Home / Industry / Media /  India has to make its voice heard if it wants FB to be fair
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The only way to ensure transparency on the part of Facebook is to put pressure on it to ensure fair treatment for people across the spectrum, said former Facebook employee Sophie Zhang, who earlier exposed the company’s partisan policy in removing inauthentic accounts from the platform ahead of the 2020 Delhi elections.

Zhang is among several former Facebook employees and contractors who have said that the company’s policies and management are leading to harm. Earlier this month, Frances Haugen sent a complaint to the US Securities and Exchange Commission citing internal documents that back some of these allegations.

In an interview with Hindustan Times, Zhang said that democracy cannot rest on a bed of lies. “Citizens of India need to make their voice heard if they feel content is been censored in a biased manner, in favour of a particular political party," she said.

Zhang in April revealed that Facebook had planned to take down a series of fake accounts ahead of the Delhi elections, but stopped when it realized a Bharatiya Janata Party (BJP) politician was behind one such network. “While two Congress, one Aam Aadmi Party (AAP), and one BJP-linked IT cell-style networks were actioned, one was spared despite being repeatedly flagged," she said.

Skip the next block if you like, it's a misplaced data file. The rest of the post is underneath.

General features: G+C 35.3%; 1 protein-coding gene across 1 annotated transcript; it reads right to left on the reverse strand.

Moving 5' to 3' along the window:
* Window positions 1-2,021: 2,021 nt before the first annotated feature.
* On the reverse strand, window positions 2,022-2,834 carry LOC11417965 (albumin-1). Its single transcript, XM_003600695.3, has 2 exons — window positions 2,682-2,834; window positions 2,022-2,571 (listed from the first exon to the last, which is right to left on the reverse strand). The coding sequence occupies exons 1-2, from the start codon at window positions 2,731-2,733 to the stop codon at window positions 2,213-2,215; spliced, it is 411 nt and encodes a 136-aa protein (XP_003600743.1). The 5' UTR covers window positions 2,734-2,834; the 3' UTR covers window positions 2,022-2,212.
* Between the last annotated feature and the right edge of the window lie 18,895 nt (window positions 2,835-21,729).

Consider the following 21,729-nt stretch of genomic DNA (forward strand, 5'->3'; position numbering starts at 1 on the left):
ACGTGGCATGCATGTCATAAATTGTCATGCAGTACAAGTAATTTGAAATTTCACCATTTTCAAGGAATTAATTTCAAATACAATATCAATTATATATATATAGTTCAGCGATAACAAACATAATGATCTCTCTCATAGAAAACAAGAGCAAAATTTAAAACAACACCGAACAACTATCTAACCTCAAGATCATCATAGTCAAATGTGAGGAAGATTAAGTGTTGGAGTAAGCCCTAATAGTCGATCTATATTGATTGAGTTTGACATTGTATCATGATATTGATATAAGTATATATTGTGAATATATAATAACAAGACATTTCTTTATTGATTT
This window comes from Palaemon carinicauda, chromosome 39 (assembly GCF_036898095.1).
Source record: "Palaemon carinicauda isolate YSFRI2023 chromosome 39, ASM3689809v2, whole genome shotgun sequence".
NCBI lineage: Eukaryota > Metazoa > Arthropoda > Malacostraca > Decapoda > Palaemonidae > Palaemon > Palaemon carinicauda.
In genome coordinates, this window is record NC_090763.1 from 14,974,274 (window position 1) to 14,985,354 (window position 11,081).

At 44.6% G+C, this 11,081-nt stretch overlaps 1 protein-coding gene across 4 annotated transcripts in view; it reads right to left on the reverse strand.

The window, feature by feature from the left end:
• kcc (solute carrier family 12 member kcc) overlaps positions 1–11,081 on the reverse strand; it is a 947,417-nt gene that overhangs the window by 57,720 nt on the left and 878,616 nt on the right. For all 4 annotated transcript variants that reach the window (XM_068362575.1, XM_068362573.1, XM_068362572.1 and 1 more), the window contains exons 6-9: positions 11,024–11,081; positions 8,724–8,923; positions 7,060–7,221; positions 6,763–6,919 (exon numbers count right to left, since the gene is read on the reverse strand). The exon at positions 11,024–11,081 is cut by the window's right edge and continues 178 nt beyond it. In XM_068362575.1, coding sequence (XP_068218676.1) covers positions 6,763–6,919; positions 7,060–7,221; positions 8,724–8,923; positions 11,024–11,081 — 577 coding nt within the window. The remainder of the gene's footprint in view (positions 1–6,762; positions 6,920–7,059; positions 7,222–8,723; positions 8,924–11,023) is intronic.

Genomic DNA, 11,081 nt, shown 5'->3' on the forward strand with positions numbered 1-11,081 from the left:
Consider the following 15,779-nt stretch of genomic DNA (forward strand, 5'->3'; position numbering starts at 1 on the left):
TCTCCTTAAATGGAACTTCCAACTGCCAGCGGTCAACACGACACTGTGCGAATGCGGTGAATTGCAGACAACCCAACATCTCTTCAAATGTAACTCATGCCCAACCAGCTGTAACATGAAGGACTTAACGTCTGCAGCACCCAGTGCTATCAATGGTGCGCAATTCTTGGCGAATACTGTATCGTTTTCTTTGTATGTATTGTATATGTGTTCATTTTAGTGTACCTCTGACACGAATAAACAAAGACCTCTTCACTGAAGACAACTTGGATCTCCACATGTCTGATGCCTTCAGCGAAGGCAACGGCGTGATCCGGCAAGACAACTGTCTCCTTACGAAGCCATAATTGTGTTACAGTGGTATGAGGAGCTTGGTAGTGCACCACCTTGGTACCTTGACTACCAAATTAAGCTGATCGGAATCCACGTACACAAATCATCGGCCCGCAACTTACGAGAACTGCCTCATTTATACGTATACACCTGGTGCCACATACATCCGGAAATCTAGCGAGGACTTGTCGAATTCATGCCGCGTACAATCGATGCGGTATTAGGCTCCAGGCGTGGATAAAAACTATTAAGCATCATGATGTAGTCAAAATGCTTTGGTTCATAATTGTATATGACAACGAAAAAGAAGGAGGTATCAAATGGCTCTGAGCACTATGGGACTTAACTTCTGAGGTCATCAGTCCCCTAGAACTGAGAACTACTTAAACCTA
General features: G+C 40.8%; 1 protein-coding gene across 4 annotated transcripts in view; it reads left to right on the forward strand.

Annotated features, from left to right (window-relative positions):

A network of 50-60 accounts run by a BJP Lok Sabha MP personally was identified, but despite concerns being raised repeatedly, the network was never removed. “There was one AAP-related network that curiously was also linked to a different cell supporting the Congress in a different state," she said. “These inauthentic accounts were removed. Two Congress and one BJP related networks were stopped," she said. The Congress and AAP did not respond to requests for comment. Amit Malviya, the BJP’s in-charge of the national information technology department, could not be reached despite repeated attempts.

Zhang said such networks of fake accounts work to create automatic content, likes, comments and posts in large numbers to promote a particular political party or individual.

In the US, the people who take decisions for the company are the ones responsible for keeping those in power happy, according to Zhang. “Political interference has always been a part of the company’s decision making," she said. “Refusal to take action against the BJP is part of the pattern. It is what the company does. We can’t blame individuals for it," she said.

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